13.pdf - Executive Branch Presidential and Parliamentary...

This preview shows page 1 - 14 out of 48 pages.

Executive Branch Presidential and Parliamentary Systems
Parliamentarism vs. Presidentialism What is the presidential system? How is it different from parliamentary systems? What are the comparative advantages and disadvantages of presidentialism and parliamentarism?
Branches of the government First, we need to remind ourselves of the three main branches of the government Legislatures: Executives: Judiciaries:
Branches of the government Legislatures: make the law Executives: implement law Judiciaries: interpret the law
Separation of powers Contemporary representative and participatory democracy is based on the doctrine of separation of powers According to this doctrine, each of the three functions of the government (legislation, execution , and judiciary) should be given to a separate branch of the government. Why?
Separation of powers The purpose is to fragment (divide) the power of the government in such a way to limit the possibility of tyranny and maximize individual freedom The underlying assumption here is that a government functions best when its powers do not rest in a single authority but are instead divided among different branches i.e. executive, legislative and judiciary But what does “separation” mean in practice ?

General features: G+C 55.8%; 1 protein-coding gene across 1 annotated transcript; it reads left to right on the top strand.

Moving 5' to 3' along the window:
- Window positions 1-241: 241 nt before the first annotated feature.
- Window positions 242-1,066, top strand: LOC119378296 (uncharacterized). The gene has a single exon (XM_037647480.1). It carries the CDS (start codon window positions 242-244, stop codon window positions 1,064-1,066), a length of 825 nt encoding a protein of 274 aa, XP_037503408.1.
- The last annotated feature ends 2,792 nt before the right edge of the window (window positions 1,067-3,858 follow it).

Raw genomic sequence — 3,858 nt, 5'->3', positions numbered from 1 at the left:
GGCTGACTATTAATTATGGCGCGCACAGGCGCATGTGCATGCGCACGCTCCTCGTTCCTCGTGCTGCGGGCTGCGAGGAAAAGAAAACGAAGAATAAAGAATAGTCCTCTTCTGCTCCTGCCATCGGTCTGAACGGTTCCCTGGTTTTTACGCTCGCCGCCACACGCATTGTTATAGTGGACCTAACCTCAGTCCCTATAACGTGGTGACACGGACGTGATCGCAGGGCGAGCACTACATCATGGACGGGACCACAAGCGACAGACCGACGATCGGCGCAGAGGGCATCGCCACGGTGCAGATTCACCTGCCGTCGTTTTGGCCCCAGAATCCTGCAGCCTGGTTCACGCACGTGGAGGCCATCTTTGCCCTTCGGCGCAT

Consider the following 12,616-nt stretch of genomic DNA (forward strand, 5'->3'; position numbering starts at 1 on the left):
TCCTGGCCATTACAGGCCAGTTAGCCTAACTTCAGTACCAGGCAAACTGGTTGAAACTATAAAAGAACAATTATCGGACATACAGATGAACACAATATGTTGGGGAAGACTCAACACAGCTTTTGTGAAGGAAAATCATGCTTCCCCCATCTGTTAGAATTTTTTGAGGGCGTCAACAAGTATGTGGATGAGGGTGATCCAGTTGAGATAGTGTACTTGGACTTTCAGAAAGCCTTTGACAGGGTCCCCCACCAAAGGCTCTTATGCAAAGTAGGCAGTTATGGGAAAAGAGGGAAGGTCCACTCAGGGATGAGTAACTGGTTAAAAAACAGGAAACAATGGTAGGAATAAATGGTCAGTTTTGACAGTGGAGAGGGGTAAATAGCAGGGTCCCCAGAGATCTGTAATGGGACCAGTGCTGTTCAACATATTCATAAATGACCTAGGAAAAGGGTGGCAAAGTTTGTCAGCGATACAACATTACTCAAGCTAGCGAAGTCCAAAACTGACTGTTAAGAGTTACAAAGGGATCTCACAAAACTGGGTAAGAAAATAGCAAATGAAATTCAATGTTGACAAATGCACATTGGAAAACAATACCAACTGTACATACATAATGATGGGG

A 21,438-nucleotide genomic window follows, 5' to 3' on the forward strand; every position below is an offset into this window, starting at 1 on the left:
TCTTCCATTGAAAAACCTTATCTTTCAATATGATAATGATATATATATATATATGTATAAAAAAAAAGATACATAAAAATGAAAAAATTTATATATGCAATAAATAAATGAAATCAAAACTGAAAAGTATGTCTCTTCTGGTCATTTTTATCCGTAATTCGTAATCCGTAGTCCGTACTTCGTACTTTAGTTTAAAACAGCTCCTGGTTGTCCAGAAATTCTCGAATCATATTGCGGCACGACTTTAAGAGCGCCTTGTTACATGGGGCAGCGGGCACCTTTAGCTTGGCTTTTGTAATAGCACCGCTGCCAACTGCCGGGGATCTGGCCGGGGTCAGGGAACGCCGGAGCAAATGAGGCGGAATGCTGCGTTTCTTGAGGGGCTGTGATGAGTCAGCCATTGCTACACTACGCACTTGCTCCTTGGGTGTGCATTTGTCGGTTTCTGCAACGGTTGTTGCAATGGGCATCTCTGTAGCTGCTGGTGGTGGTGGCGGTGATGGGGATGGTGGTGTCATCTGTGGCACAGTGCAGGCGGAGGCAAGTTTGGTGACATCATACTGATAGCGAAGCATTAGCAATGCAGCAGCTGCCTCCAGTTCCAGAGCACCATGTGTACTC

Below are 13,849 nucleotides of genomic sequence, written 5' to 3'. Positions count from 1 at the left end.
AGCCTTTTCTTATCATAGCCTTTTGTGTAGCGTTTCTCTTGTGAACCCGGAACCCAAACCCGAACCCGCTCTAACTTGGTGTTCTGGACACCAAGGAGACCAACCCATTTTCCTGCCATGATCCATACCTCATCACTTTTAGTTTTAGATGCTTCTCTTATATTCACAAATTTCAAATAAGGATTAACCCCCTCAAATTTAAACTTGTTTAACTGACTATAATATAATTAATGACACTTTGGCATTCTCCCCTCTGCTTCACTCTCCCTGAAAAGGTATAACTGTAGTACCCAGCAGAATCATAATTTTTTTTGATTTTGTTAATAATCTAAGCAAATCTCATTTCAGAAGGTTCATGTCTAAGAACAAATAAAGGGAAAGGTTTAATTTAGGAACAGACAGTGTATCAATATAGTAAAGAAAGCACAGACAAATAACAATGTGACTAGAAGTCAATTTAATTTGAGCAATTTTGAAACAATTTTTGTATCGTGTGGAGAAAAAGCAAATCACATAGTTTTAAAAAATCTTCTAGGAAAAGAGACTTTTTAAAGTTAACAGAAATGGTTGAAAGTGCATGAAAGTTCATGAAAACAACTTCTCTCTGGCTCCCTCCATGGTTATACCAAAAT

Separation of powers Separation of power comprises of two principles: Independence: (ideally) there should be no overlap of personnel between the branches. Interdependence: Effective checks and balances. Each branch of the government should be able to limit the power of the other two branches.
CHECKS AND BALANCES: No branch should be powerful enough to dominate the others. Branches should keep each other under control. They should balance each other.
Presidential vs. Parliamentary Systems While separation of power is central to all modern, democratic governments, there are various institutional arrangements that deal with the separation Countries have come up with different methods of achieving separation of powers and to varying degrees
Presidential vs. Parliamentary Systems While separation of power is central to all modern, democratic governments, there are various institutional arrangements that deal with the separation Countries have come up with different methods of achieving separation of powers and to varying degrees One primary source of variation is parliamentary vs presidential systems
Presidential vs. Parliamentary Systems In the presidential system, the executive and legislative branches of the government are separate There is no overlap in people There is effective checks and balances Also known as “hard separation of powers”
Presidential vs. Parliamentary Systems In the parliamentary system, the two branches are combined, fused in practice Same people may be in both branches Checks and balances are different Also known as “soft separation of powers”
Parliamentary Systems In the parliamentary system, the government

  • Left Quote Icon

    Student Picture

  • Left Quote Icon

    Student Picture

  • Left Quote Icon

    Student Picture